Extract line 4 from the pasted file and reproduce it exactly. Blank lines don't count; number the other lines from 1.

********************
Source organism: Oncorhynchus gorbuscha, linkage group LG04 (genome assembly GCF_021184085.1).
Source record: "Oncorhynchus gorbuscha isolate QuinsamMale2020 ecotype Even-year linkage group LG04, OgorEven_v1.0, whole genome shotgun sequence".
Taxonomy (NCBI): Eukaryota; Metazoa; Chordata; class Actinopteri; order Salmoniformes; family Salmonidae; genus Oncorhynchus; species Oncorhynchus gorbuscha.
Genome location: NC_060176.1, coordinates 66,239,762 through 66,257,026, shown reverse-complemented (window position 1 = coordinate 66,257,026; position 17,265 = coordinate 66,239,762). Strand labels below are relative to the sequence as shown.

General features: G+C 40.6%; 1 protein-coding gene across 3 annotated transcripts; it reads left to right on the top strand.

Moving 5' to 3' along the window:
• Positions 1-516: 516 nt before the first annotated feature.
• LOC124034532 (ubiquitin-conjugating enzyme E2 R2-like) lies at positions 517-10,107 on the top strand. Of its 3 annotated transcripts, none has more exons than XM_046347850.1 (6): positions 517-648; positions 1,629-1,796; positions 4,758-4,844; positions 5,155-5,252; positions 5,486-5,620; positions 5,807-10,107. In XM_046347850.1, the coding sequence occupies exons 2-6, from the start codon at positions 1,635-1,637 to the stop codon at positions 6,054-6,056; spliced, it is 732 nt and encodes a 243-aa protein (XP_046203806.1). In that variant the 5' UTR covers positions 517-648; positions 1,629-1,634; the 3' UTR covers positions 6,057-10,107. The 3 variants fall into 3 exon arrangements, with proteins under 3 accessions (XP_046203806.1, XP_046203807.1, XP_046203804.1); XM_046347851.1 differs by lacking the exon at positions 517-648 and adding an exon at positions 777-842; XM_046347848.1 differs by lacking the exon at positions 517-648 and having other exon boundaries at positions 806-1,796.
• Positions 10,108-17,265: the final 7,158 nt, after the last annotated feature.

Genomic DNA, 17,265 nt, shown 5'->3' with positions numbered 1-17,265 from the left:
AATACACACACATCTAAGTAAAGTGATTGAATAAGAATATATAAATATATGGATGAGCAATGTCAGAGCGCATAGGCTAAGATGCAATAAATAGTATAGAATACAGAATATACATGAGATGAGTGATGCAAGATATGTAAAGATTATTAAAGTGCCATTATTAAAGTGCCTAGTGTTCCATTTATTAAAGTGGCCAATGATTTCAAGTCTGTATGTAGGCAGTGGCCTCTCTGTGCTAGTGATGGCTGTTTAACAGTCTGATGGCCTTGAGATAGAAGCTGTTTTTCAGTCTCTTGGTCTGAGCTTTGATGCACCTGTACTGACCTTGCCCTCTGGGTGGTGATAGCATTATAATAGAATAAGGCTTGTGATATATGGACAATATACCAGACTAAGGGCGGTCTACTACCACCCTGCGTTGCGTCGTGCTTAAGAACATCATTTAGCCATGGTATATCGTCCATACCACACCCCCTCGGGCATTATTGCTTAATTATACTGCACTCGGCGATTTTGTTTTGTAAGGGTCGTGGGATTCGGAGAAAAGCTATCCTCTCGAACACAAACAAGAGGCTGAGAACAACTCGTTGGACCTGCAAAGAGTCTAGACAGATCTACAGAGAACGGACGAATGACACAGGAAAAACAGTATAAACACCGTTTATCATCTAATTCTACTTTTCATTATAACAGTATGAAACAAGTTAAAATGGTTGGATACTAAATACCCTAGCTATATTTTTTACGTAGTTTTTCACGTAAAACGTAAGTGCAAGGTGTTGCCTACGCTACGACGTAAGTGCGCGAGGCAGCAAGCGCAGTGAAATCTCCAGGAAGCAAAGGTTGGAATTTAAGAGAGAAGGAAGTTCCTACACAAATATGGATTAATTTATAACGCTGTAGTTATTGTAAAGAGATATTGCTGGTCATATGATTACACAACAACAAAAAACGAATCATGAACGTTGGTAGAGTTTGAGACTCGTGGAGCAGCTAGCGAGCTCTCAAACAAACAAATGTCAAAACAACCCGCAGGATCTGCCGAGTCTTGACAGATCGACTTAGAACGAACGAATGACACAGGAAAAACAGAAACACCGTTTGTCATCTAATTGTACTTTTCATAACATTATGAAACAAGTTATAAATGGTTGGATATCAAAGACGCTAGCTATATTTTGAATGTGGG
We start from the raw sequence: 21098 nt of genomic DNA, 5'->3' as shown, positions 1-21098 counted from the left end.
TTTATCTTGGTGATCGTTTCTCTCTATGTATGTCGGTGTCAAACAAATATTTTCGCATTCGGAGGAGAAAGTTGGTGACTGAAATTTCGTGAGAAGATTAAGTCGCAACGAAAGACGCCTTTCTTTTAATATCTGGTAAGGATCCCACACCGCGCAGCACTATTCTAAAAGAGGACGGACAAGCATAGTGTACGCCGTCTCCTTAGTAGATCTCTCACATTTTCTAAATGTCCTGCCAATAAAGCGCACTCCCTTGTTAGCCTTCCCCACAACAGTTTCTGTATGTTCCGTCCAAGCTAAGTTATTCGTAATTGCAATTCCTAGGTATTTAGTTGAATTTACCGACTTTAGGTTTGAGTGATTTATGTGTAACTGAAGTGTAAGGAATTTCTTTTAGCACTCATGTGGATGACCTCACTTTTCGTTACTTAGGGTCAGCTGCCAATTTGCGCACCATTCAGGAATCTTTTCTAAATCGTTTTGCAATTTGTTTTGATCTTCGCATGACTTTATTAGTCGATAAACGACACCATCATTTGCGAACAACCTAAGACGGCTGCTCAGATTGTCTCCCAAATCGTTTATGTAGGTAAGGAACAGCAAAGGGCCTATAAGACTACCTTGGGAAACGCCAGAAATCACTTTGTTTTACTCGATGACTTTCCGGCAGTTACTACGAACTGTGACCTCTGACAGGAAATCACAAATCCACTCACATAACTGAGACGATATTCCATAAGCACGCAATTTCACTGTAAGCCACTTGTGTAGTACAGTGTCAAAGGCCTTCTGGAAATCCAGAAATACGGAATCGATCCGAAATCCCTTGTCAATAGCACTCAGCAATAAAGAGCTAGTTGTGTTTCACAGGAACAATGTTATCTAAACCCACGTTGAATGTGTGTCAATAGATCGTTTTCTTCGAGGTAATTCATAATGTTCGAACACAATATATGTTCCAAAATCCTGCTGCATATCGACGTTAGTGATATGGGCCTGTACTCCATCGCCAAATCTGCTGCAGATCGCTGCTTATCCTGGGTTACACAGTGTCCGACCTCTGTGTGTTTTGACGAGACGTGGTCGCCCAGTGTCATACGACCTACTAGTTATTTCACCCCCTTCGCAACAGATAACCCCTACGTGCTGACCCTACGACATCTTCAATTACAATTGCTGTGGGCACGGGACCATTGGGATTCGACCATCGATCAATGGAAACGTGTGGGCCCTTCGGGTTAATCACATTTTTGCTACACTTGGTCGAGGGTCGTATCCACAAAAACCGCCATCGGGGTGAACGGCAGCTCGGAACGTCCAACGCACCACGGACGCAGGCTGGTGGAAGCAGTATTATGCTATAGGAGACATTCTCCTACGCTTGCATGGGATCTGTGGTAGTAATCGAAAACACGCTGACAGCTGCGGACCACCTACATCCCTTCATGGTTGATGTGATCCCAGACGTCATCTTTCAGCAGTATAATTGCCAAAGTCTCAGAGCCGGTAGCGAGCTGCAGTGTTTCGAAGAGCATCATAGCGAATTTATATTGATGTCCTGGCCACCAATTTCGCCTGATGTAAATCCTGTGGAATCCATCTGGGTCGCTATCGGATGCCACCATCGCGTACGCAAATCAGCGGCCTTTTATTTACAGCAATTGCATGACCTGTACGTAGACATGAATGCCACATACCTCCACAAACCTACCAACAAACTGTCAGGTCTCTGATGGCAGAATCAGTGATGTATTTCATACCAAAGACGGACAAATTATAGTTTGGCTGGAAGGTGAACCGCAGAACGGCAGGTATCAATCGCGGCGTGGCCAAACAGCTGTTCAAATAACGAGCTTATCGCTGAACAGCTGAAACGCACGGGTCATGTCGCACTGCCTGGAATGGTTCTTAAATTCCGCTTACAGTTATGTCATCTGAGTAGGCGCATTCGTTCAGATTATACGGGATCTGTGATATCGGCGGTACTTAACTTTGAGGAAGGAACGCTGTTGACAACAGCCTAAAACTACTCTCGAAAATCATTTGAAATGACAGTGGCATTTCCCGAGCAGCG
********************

Genome location: NC_060176.1, coordinates 66,239,762 through 66,257,026, shown reverse-complemented (window position 1 = coordinate 66,257,026; position 17,265 = coordinate 66,239,762). Strand labels below are relative to the sequence as shown.